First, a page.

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February 25, 2004.

JEFF CONNERS, Plaintiff,

The opinion of the court was delivered by: JAMES MORAN, Senior District Judge


Plaintiff, Jeff Conners, brought this action against defendant, Ford Motor Company (Ford), alleging racial discrimination in violation of 42 U.S.C. § 1981. Defendant filed a motion for summary judgment which was granted after plaintiff failed to respond. 2003 WL 22159222 (N.D. III. Sept 17, 2003). On September 24, 2003, plaintiff filed a motion for leave to file a late response, which we granted, vacating the earlier ruling. After full briefing by the parties, defendant's motion for summary judgment is again granted.

The court's function in ruling on a motion for summary judgment is merely to determine if there is a genuine issue of material fact for trial. Anderson v. Liberty Lobby, Inc., 477 U.S. 242, 249 (1986). Only if the evidence on file shows that no such issue exists, and that the moving party is entitled to judgment as a matter of law, will the court grant the motion. Celotex Corp. v. Catrett, 477 U.S. 317, 322-23 (1986); Bennett V. Roberts, 295 F.3d 687, 694 (7* Cir. 2002).

  Ford has a Dealer Development (DD) program, whereby it assists a dealership operator in purchasing a dealership by providing the capital and allowing the operator to buy out Page 2 Ford's Interest through dealership profits. Plaintiff alleges that he contacted Ford about participating in this program, but when he asked for an application he was told he could not participate because he is not black. Plaintiff suggests, in effect, that the DD program is an illegal private affirmative action program. We need not get into that, however, because the program in fact is not confined to minorities, although they primarily benefit from it, see Johnson v. Transportation Agency, Santa Clara, Califonia, 480 U.S. 616, 638-39 (1987); United Steelworkers of America, AFL-CIO v. Weber, 443 U.S. 193, 208 (1979), and plaintiff does not provide the kind of record necessary to support such a suggestion. Rather, his claim is intentional discrimination.

  To establish a prima facie case for intentional discrimination under section 1981, plaintiff must show that (1) he is the member of a protected class; (2) he applied and was qualified to enter into an available contractual relationship; (3) he was rejected; and (4) the contract was awarded to an individual of a different race. Falkner Motor Sales, Inc. v. Toyota Motor Sales, U.S.A. Inc., 1996 WL 137642, *7 (N.D. Ill 19961. citing McDonnell Douglas Corp. v. Green, 411 U.S. 792, 802 (1973).

  Plaintiff's claim may well fail because he never actually applied for the DD program. Taking his story as true, he asked a lower-level Ford employee for an application, was told that he could not get one (which the employee denies), but never followed up with a request to a person with managerial authority. This may not amount to an improper interference with his section 1981 right to contract Nor is there any evidence that defendant had any interest in including Fox Lake Ford as a DD program dealer; indeed, the evidence is to the contrary. See Morris v. Office Max. Inc., 89 F.3d 411, 414-15 (7th Cir. 1996) ("[a] claim for Interference with Page 3 the right to make and enforce a contract must allege the actual loss of a contract interest, not merely the possible loss of future contract opportunities.") Plaintiff argues that a "Prospective Dealer Application" he submitted in August or September 1998 should qualify as an application for the DD program because he referred Ford to this application and It contained all relevant Information. Any alleged misconduct by Ford, however, took place over a year after the filing of that document and there is no indication that plaintiff was considering the DD program when he filed it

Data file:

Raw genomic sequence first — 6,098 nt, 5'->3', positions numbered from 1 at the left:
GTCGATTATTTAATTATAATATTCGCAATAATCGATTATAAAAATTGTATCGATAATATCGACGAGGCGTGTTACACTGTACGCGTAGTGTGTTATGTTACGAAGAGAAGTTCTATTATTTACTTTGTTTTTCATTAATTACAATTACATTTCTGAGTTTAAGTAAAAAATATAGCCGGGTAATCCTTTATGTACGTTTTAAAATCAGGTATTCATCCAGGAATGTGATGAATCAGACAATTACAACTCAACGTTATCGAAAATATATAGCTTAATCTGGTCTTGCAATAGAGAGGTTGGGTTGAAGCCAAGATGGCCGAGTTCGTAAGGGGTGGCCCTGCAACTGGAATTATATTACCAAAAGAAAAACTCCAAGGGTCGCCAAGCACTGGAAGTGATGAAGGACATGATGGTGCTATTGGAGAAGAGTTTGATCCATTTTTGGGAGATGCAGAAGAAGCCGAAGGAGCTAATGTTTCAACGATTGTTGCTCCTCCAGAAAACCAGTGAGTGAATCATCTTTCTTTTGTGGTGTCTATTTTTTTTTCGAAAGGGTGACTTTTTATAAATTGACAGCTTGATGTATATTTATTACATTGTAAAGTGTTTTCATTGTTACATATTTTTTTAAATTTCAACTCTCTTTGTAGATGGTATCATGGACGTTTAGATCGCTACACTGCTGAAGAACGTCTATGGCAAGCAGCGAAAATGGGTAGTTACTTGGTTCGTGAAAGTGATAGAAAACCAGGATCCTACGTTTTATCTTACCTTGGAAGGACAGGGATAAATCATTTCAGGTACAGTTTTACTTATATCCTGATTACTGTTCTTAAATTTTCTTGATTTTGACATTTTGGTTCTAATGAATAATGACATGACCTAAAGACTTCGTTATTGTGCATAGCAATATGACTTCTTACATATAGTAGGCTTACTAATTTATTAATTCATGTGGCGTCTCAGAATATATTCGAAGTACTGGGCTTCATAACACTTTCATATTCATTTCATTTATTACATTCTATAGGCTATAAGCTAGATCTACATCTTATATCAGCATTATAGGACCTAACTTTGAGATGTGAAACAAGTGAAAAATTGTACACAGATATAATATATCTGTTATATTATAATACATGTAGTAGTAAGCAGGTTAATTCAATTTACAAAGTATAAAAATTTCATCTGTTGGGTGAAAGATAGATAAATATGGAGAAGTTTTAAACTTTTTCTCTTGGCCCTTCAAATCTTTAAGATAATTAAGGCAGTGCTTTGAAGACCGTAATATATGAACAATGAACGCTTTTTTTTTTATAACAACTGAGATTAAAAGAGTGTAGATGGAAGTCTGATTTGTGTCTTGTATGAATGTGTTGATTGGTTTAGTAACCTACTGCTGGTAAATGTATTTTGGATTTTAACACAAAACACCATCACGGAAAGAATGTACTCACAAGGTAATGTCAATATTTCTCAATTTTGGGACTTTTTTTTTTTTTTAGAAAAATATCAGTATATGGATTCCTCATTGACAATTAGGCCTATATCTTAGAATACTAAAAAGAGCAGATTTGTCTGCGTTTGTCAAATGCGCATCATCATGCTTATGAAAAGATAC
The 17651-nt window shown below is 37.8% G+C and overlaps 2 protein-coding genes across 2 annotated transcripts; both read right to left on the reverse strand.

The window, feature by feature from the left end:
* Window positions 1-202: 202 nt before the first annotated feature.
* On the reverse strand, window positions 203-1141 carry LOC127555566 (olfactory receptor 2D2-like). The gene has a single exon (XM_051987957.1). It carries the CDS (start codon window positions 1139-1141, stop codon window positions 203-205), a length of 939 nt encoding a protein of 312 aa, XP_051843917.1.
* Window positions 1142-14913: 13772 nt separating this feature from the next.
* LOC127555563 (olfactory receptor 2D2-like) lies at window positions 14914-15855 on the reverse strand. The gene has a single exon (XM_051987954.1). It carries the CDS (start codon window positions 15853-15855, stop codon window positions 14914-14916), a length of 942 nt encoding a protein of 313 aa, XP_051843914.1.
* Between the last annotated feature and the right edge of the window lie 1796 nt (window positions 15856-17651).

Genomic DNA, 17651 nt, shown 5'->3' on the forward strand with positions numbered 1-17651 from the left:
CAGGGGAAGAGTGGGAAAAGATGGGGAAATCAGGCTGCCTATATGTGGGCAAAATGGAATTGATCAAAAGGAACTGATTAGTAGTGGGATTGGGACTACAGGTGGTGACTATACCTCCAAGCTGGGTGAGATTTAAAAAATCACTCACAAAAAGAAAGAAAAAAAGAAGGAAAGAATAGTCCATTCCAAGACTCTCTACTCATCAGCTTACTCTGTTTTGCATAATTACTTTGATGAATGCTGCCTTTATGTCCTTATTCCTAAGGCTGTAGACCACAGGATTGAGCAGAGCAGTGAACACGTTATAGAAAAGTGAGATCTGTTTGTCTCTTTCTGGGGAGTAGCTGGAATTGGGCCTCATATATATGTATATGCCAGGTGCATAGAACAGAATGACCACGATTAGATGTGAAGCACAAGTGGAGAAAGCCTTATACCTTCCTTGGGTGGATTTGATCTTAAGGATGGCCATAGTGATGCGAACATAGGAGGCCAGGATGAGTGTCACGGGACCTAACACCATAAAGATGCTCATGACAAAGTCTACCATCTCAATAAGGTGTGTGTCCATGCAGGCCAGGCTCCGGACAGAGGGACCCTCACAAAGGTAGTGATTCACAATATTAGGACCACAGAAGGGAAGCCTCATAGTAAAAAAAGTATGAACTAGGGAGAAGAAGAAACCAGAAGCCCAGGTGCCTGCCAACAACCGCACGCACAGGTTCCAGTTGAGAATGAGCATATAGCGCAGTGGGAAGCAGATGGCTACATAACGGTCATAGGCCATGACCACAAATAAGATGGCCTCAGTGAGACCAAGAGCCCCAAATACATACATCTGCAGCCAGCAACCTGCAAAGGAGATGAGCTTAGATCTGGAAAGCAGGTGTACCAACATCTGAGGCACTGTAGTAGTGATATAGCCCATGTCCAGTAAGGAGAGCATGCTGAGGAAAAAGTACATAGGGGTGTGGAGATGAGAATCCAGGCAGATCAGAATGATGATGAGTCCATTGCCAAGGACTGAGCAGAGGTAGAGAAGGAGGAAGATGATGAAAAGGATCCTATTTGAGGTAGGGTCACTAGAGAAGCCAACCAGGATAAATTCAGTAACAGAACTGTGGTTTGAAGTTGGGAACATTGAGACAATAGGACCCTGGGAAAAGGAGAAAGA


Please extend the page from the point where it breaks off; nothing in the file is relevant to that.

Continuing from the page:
Even if we consider that document as an application for the DD program, plaintiff would not qualify. Among other things, Ford requires that any participant have a certain amount of available capital — in this case, about $136,000. Plaintiff admits that he did not have this money available but claims that his mother promised him a gift of $150,000 in 1999. Even accepting this claim (which plaintiff did not make until he responded to this motion and which is inconsistent with his prior testimony) as true, plaintiffs debt (which he admits was approximately $92,000) ensured that he would not have enough unencumbered capital to participate in the program.


  For the foregoing reasons, defendant's motion for summary judgment is granted. Page 1


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